Korean War photographer Norman Strickbine


In my History of American Journalism class, I am assigned to interview a person 65 years or older about how the media has evolved throughout his or her lifetime and how its affected them in both positive and negative ways.

I chose to interview Korean War veteran Norman Strickbine for my oral history project because of his vast knowledge and experience in the field of media. Although Strickbine is not technically related to me, I’ve called him Uncle Norm for as long as I can remember. He’s like family to me, and I could not think of a single person in my life that would be better suited for this project.

Strickbine was born in 1930 and served in the military during the Korean War. He attended Army photo school and was a combat photographer in the field. Many years after the war ended, Strickbine helped compile stories from Korean War veterans and published two books: Faces of War: Korean Vignettes and Faces of War: Red Dragon. Coupled with Strickbine’s photography, the two books provide an inside look into one of the biggest events in U.S. history.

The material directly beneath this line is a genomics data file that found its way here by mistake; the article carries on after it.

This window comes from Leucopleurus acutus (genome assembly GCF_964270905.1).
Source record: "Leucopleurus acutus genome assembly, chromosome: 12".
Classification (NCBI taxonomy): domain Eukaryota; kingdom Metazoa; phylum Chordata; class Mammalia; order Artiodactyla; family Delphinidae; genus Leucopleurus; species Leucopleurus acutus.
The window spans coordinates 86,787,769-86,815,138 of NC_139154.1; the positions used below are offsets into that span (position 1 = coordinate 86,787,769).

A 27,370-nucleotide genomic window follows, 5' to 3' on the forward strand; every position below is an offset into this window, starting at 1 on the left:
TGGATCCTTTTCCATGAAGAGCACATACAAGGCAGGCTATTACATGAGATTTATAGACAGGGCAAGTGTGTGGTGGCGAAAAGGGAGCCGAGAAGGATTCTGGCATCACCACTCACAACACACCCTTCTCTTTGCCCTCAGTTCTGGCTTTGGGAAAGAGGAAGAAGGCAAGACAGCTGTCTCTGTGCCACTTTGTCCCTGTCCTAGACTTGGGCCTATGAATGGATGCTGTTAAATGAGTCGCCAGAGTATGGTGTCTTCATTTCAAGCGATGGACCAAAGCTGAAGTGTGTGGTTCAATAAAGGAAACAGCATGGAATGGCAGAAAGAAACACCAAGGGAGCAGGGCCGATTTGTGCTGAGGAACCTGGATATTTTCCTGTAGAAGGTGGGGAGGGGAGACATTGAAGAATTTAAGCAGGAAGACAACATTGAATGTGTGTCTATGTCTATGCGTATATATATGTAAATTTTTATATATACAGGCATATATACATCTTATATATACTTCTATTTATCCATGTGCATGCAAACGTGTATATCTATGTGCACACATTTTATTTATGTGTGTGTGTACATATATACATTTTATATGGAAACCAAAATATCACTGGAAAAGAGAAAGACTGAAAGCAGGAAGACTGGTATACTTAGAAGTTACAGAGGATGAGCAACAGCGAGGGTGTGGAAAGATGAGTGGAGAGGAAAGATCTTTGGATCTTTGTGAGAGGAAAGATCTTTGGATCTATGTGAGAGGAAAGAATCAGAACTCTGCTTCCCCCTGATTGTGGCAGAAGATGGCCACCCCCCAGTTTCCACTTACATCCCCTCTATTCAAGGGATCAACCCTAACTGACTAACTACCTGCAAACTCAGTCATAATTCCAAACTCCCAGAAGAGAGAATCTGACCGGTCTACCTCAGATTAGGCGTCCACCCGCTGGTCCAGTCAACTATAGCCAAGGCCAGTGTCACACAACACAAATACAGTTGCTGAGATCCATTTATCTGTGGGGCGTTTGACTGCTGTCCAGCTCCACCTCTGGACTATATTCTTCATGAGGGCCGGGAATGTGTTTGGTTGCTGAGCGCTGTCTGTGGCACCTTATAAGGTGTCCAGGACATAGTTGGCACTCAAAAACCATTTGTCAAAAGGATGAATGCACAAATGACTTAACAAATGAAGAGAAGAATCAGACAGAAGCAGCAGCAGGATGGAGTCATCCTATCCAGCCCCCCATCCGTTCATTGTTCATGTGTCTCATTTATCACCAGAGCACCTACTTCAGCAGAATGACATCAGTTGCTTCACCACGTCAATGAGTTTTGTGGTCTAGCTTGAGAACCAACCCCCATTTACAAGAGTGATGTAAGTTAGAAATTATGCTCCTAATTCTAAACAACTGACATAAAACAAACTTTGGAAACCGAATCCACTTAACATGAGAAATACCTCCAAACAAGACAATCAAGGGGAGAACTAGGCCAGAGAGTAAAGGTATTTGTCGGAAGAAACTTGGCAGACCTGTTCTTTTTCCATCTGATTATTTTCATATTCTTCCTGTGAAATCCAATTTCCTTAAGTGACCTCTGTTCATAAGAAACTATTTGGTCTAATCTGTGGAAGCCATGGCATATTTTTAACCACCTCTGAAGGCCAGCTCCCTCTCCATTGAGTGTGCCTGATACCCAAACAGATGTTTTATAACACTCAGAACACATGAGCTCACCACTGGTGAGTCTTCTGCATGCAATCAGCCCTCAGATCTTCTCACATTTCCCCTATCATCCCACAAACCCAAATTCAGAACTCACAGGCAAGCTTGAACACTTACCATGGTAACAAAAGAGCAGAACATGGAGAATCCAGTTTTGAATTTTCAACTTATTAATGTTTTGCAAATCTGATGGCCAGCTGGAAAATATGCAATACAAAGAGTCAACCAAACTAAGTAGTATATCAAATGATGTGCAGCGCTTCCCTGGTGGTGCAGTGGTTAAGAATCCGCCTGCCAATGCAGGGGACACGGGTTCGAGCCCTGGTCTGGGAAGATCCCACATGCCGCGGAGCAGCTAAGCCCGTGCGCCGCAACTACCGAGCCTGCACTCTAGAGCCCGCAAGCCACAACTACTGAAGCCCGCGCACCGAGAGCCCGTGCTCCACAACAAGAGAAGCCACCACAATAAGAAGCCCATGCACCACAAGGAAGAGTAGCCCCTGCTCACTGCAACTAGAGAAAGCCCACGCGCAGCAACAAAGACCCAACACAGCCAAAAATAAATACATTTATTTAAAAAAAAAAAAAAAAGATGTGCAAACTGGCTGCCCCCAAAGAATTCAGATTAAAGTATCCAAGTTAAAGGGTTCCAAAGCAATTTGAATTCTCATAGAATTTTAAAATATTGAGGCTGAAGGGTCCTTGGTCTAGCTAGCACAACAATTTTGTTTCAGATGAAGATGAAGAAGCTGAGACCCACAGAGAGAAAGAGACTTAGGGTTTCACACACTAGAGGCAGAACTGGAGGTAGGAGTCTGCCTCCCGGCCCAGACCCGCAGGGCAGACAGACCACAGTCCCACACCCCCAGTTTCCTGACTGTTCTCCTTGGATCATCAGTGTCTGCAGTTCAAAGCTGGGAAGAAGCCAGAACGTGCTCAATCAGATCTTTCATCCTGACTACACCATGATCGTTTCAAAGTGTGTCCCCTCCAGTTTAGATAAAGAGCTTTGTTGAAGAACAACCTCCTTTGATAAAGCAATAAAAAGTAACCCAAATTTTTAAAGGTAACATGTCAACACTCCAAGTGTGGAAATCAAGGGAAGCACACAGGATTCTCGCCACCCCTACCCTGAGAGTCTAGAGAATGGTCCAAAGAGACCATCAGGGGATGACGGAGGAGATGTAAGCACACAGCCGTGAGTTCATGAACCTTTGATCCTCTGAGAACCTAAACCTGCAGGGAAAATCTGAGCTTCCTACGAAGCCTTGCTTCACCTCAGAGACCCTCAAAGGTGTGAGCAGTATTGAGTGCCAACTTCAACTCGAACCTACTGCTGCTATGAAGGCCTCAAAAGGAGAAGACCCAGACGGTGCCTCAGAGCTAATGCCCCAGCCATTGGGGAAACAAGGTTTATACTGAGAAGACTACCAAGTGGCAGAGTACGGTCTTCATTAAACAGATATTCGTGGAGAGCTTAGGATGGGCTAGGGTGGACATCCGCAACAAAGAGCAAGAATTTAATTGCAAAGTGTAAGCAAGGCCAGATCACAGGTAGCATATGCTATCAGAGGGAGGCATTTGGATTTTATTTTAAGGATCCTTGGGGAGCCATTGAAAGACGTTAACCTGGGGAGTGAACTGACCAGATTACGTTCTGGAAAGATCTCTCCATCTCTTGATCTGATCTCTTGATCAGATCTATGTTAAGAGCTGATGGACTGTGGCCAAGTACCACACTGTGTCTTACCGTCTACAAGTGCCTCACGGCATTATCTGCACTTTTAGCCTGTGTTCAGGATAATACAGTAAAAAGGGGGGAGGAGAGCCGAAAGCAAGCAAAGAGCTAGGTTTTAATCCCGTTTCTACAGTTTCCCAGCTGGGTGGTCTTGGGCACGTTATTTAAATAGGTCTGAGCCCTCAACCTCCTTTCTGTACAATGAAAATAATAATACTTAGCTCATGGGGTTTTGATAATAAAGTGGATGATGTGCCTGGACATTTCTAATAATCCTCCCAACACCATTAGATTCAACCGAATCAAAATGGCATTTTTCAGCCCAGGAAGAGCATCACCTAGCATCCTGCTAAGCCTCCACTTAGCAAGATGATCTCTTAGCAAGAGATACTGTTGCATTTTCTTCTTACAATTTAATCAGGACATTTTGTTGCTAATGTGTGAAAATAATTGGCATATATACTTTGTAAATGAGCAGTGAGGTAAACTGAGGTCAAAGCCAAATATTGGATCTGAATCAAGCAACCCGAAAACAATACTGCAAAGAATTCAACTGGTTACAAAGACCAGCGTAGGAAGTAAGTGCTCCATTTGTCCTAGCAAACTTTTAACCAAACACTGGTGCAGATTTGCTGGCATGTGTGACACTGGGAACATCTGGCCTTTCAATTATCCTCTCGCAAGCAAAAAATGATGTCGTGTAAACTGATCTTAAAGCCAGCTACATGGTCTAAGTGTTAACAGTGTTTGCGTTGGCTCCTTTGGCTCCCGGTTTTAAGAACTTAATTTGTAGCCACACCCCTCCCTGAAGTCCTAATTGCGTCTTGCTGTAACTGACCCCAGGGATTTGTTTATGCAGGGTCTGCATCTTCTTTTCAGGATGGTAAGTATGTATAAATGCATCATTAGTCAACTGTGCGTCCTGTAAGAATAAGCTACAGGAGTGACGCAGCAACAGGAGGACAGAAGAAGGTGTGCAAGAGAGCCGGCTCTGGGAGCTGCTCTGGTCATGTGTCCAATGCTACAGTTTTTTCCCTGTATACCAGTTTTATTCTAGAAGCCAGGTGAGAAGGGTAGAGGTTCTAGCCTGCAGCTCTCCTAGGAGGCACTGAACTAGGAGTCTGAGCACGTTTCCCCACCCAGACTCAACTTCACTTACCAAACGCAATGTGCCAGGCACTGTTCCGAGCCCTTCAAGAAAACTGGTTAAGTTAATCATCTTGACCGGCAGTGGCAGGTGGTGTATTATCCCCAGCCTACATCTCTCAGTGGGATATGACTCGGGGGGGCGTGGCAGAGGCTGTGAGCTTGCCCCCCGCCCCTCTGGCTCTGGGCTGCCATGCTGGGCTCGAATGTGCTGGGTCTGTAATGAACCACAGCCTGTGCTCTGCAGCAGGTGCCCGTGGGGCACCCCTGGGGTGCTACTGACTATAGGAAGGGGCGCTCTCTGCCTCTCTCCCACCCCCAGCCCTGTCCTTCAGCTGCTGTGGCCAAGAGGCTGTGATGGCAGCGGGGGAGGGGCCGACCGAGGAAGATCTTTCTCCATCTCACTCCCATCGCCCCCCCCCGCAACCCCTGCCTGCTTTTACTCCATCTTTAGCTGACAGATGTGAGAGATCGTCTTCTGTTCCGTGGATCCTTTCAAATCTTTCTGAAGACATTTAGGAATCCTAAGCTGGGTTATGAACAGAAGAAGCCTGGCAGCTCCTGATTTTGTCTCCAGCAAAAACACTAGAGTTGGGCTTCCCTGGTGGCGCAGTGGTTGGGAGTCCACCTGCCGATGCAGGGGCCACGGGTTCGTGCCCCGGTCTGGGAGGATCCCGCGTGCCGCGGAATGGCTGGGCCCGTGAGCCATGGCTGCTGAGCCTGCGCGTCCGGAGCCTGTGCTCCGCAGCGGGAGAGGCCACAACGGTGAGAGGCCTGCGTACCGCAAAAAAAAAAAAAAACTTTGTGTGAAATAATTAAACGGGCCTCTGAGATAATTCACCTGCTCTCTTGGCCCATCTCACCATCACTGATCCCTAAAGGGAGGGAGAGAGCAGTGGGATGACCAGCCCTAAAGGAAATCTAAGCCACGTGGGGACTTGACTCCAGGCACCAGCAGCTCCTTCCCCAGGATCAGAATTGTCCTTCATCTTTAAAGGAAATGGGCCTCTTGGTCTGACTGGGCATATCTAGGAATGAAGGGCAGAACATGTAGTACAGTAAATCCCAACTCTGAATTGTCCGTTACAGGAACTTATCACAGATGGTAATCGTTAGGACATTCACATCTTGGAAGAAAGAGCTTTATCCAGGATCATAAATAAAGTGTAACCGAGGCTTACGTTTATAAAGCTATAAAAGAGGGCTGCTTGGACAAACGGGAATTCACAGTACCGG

With Strickbine’s war reporting experience and knowledge, it will be extremely interesting to learn about how he believes the media has evolved throughout his lifetime and how it’s changed since he was in the field. Also, I cant help but wonder how the Korean War would have been covered if Strickbine and other photographers and reporters during that time period had access to today’s technology. It’s going to be an exciting project, and I can’t wait to begin!




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